How Do VC Value a Company?

How do VCs value a company? There is a scientific process that goes into the valuation, but it is not a perfect science. Many VCs are biased toward higher valuations over lower ones because they’re interested in the selling price, not the intrinsic value. That’s one reason why you should never take a VC’s valuation as gospel. In reality, the process is based on educated guesses, according to James Faulkner, managing director of Vala Capital.

The key to raising a VC’s valuation is increasing the perceived value of the company. To raise a company’s valuation, a VC needs to increase its perceived value, just like any other investor. That means finding ways to boost perceived value. VCs may not find a company’s intrinsic value, but they’ll try to get it to a point where investors can justify a higher valuation.

If a company is pre-revenue, its pre-money valuation is $2 million. It received seed capital of $750,000. The angel investor would own 27.3% of the company, thereby giving him a 27.3% stake. The pre-money valuation is a metric that changes with the company’s growth. In determining a post-money valuation, the founder and VC must first determine the company’s pre-money value. Once this number is determined, it can be used to calculate the post-money valuation.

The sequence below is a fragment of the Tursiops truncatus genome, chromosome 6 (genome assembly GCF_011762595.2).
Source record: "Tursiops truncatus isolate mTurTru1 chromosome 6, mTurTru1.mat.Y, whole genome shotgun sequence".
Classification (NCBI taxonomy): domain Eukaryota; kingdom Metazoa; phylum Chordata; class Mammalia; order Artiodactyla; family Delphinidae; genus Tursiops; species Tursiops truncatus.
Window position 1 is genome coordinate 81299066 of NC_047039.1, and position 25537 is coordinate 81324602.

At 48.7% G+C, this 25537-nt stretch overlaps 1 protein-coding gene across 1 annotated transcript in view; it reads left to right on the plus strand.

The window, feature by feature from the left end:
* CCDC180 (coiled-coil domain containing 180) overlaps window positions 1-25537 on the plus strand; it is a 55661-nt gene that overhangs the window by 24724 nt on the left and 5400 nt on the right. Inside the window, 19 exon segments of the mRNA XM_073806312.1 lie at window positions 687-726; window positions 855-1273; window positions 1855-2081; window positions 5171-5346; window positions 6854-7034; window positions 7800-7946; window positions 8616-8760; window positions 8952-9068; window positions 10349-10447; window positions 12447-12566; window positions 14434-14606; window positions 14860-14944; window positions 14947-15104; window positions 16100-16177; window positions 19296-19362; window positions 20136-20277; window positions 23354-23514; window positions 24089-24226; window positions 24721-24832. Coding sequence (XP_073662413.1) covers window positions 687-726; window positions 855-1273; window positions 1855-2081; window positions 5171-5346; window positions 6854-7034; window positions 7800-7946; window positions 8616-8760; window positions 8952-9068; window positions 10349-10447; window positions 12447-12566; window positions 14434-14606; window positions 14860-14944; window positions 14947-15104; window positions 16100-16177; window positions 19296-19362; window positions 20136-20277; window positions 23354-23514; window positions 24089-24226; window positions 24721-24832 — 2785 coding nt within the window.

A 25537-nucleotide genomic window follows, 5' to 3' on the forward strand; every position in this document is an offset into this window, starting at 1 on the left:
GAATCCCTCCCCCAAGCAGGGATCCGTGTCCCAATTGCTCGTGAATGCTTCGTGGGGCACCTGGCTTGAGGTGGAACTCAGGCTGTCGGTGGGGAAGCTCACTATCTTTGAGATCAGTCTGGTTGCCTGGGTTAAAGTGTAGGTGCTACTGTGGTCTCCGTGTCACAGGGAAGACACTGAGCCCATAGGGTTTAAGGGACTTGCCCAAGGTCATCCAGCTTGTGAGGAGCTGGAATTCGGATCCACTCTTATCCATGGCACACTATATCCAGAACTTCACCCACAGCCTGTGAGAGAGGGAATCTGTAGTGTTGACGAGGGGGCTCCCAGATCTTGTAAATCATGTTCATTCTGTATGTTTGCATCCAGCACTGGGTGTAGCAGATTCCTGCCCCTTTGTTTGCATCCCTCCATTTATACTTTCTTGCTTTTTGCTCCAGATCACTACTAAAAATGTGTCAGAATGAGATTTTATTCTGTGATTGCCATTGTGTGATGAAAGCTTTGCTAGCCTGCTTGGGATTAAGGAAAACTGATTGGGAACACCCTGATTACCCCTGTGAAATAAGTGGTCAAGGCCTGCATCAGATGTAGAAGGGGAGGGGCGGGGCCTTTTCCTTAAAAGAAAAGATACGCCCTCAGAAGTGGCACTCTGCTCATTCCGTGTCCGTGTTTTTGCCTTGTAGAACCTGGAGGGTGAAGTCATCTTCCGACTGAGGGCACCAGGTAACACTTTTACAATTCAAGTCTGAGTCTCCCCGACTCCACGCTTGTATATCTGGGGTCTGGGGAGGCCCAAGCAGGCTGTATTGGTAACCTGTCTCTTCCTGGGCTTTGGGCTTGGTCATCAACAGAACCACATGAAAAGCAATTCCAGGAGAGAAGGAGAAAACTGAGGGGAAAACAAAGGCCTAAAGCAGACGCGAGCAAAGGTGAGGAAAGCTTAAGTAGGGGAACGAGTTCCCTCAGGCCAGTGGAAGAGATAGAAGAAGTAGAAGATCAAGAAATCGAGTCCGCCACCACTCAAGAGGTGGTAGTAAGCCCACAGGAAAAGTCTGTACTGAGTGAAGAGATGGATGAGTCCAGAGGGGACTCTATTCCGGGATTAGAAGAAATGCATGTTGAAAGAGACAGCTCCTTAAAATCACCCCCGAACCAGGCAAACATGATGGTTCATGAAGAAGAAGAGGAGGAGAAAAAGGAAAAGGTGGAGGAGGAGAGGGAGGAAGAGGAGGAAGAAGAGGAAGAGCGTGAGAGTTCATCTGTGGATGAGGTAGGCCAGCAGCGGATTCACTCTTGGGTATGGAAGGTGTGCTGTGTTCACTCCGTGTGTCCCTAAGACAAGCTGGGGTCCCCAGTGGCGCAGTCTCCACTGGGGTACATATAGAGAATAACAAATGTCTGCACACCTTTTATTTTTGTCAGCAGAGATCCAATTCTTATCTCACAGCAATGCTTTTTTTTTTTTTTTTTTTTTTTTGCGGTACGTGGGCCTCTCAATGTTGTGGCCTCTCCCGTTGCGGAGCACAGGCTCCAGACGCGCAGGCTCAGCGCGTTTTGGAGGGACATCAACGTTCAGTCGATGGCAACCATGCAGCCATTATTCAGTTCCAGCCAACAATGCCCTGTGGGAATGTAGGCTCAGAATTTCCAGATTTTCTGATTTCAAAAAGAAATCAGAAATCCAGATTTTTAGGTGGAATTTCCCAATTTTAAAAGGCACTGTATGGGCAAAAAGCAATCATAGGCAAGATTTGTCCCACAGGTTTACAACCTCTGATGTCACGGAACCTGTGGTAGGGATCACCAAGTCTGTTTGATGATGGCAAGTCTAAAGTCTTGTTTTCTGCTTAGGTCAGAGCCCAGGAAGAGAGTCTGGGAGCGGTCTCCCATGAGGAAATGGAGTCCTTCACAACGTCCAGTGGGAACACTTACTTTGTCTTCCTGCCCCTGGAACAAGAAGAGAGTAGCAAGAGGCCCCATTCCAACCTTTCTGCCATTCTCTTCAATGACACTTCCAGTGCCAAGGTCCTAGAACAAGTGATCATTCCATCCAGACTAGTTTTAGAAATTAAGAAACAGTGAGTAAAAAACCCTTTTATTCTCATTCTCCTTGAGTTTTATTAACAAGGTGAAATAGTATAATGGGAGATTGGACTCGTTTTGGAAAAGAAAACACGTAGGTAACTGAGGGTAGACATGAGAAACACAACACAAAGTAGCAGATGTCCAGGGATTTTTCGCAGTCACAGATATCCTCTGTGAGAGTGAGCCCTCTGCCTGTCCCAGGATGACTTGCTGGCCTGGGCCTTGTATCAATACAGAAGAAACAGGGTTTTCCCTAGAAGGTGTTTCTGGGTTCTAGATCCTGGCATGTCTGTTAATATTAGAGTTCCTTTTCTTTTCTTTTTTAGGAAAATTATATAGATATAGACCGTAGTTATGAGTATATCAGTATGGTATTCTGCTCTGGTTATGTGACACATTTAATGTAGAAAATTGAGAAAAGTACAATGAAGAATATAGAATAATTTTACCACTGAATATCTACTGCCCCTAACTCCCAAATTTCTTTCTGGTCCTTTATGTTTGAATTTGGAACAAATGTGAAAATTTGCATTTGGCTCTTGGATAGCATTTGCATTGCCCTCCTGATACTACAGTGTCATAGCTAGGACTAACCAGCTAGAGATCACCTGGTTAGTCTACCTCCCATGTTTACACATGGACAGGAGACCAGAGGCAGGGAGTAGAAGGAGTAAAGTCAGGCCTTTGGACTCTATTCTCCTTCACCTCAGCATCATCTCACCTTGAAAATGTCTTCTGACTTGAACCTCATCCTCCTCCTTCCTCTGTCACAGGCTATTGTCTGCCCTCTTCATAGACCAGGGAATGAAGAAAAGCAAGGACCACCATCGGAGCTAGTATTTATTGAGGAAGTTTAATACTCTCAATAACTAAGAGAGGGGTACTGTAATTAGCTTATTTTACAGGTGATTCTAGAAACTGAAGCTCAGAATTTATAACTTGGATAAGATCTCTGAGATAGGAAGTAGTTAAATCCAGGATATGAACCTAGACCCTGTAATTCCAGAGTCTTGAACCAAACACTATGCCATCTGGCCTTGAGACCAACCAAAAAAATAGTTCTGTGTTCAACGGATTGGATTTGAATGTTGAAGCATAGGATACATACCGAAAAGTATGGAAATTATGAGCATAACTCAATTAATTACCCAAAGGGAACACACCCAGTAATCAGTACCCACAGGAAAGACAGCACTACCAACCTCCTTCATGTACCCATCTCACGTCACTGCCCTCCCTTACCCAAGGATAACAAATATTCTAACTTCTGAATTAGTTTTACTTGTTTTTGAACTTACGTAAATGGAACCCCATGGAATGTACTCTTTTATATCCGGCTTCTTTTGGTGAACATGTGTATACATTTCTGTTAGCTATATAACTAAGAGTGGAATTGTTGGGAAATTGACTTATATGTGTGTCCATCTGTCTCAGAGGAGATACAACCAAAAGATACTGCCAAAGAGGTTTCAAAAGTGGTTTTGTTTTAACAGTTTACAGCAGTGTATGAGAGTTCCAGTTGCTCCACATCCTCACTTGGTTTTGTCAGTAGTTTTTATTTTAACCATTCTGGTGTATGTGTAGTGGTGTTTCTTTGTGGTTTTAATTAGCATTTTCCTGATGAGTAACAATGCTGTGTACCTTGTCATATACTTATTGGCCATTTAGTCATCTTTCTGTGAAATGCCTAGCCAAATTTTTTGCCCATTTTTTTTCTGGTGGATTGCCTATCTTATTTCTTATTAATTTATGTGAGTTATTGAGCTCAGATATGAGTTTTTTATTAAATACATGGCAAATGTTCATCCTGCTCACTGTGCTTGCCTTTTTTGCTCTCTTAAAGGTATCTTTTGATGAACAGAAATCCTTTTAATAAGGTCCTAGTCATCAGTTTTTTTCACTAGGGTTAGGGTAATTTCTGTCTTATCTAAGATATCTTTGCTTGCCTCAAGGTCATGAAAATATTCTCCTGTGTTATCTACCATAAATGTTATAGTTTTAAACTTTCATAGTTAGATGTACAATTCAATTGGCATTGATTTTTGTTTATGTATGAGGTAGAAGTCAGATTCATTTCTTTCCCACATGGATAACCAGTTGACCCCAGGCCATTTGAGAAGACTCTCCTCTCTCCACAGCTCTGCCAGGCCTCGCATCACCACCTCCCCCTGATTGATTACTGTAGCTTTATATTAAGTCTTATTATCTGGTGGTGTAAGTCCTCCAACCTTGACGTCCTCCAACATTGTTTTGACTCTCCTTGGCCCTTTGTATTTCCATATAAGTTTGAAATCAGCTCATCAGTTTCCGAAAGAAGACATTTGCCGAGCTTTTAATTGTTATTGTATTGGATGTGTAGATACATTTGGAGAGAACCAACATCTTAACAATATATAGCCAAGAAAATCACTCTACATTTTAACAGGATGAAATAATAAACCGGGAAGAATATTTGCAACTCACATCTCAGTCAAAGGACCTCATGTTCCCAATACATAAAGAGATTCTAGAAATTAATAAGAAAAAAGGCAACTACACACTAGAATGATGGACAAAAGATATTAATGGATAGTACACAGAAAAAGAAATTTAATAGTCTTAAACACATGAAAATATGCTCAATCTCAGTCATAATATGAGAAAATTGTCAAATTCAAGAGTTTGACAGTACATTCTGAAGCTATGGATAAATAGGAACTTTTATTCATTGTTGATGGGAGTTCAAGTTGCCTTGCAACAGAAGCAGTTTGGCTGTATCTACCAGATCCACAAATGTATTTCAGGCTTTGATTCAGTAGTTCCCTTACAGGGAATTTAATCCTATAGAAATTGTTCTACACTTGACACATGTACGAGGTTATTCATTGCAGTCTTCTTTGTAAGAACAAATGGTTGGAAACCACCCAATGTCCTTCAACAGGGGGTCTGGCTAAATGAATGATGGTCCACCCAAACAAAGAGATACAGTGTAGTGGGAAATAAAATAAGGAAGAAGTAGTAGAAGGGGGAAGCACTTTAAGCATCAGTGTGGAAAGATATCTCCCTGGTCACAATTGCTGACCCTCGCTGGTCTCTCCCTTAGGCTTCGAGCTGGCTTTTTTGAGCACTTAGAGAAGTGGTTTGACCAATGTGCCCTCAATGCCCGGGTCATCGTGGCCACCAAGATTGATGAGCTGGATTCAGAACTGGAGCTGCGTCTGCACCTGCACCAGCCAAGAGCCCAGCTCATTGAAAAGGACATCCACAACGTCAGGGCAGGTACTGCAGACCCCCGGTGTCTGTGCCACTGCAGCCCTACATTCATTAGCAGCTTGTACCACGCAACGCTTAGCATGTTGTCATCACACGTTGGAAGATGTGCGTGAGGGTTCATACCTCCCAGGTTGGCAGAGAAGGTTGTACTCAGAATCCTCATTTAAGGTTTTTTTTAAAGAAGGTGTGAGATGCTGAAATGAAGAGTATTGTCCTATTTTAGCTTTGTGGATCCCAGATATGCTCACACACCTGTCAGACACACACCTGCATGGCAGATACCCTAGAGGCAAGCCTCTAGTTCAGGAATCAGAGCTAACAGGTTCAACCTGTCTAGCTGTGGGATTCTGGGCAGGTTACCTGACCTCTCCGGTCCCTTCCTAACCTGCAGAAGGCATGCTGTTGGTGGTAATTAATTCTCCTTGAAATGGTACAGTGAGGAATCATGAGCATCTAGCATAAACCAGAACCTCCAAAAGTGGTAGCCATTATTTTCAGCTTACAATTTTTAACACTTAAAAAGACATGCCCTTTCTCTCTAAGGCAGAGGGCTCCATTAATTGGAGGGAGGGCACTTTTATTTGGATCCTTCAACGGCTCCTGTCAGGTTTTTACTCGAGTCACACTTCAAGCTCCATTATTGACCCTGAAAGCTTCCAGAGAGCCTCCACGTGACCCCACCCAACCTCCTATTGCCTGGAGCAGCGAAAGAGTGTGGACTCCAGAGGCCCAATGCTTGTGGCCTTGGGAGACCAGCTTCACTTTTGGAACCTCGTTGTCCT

VCs often base their valuations on similar public companies. It’s important to remember that private companies rarely release their accounting records to the public. The public’s perception of a company’s future value often determines the company’s market value. Whether a company has a competitive advantage or not is also important for its valuation. Companies with a competitive advantage are worth more than those without. If a company’s competitive advantage is strong enough, it can command a higher valuation.

VCs can use one of three methods of valuation. They can also use a combination of both approaches. If multiple methods are used for a company, they can calculate an average for the value. While price is one factor, intrinsic value is another. Another measure of a company’s value is its price to earnings per share (P/E). If it is too high, it could be undervalued.

VCs use the VC Method to value companies, which was developed by Professor Bill Sahlman in 1987. A VC can calculate the future value of an asset by multiplying its current revenue by its margin and P/E ratio. However, VCs can vary this method according to their investment philosophies. For example, Andreessen Horowitz uses average revenue per user, which is a better indicator of the future value of a company than average sales.